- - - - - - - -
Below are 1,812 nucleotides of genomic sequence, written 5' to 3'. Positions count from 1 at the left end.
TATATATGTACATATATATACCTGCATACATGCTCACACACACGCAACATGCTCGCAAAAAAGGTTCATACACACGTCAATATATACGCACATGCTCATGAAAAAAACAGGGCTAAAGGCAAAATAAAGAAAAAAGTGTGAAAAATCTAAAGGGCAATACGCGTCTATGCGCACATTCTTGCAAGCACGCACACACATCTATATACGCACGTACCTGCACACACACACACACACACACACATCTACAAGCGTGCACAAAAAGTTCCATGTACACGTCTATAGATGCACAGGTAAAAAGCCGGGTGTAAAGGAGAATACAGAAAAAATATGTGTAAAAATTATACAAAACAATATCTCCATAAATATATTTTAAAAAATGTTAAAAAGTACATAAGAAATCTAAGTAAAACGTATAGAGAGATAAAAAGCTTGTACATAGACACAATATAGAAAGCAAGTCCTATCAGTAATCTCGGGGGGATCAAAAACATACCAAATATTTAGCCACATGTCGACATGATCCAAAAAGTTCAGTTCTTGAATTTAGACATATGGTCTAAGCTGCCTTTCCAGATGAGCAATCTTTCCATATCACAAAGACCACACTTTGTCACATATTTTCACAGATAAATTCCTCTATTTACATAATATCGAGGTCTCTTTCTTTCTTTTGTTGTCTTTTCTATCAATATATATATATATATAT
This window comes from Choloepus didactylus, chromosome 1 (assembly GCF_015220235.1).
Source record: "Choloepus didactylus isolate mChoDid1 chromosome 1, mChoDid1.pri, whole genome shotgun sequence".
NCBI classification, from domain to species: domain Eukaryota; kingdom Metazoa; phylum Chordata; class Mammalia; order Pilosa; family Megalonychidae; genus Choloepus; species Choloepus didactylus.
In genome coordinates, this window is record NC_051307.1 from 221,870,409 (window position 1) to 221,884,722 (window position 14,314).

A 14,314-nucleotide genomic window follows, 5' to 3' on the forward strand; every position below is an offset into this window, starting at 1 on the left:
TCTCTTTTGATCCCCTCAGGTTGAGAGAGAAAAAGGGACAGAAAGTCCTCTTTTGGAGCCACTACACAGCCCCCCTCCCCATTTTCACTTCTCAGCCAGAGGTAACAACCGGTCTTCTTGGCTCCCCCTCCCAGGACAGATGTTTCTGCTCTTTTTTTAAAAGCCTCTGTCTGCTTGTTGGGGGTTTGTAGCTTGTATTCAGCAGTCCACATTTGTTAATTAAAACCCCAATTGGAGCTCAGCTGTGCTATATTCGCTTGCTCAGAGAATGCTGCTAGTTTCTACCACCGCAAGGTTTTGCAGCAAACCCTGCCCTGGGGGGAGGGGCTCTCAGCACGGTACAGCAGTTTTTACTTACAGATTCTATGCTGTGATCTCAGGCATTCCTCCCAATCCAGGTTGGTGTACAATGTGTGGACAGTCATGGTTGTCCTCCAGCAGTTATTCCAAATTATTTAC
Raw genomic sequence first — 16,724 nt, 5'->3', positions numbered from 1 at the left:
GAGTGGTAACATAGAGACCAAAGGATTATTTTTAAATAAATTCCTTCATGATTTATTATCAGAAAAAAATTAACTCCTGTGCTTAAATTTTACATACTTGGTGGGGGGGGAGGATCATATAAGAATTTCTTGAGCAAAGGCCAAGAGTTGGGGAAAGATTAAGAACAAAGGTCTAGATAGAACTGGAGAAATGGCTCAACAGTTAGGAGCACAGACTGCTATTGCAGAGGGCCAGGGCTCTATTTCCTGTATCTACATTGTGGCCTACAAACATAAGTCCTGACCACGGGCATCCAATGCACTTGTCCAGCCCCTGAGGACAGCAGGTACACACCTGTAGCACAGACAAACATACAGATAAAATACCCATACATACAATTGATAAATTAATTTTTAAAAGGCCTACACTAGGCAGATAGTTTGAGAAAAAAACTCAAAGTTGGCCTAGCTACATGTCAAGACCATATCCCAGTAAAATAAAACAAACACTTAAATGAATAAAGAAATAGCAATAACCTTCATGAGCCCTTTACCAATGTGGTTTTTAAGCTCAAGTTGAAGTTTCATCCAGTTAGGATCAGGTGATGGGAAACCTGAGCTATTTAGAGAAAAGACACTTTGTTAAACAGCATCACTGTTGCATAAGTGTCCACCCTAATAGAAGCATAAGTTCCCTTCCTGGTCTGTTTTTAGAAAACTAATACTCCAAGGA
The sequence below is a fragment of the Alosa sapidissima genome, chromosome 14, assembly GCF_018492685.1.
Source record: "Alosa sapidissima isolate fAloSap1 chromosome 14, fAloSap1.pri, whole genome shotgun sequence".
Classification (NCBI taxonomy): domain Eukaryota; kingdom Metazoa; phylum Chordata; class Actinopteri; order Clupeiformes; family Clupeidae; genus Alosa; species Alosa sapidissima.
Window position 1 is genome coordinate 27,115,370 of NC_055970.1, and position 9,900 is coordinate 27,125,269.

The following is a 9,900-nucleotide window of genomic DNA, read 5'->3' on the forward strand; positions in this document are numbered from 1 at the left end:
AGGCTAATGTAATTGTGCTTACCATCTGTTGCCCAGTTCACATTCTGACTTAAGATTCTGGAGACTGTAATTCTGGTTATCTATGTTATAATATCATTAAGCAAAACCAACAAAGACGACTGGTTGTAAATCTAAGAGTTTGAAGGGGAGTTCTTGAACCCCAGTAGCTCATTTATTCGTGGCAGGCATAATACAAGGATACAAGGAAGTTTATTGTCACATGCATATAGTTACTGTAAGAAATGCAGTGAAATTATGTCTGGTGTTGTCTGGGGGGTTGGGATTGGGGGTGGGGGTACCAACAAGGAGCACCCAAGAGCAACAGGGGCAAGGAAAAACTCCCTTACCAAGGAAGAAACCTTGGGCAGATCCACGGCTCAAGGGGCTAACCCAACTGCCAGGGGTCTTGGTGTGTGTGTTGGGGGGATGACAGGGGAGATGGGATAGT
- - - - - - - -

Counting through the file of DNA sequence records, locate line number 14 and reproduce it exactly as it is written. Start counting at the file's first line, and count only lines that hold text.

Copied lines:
Window position 1 is genome coordinate 27,115,370 of NC_055970.1, and position 9,900 is coordinate 27,125,269.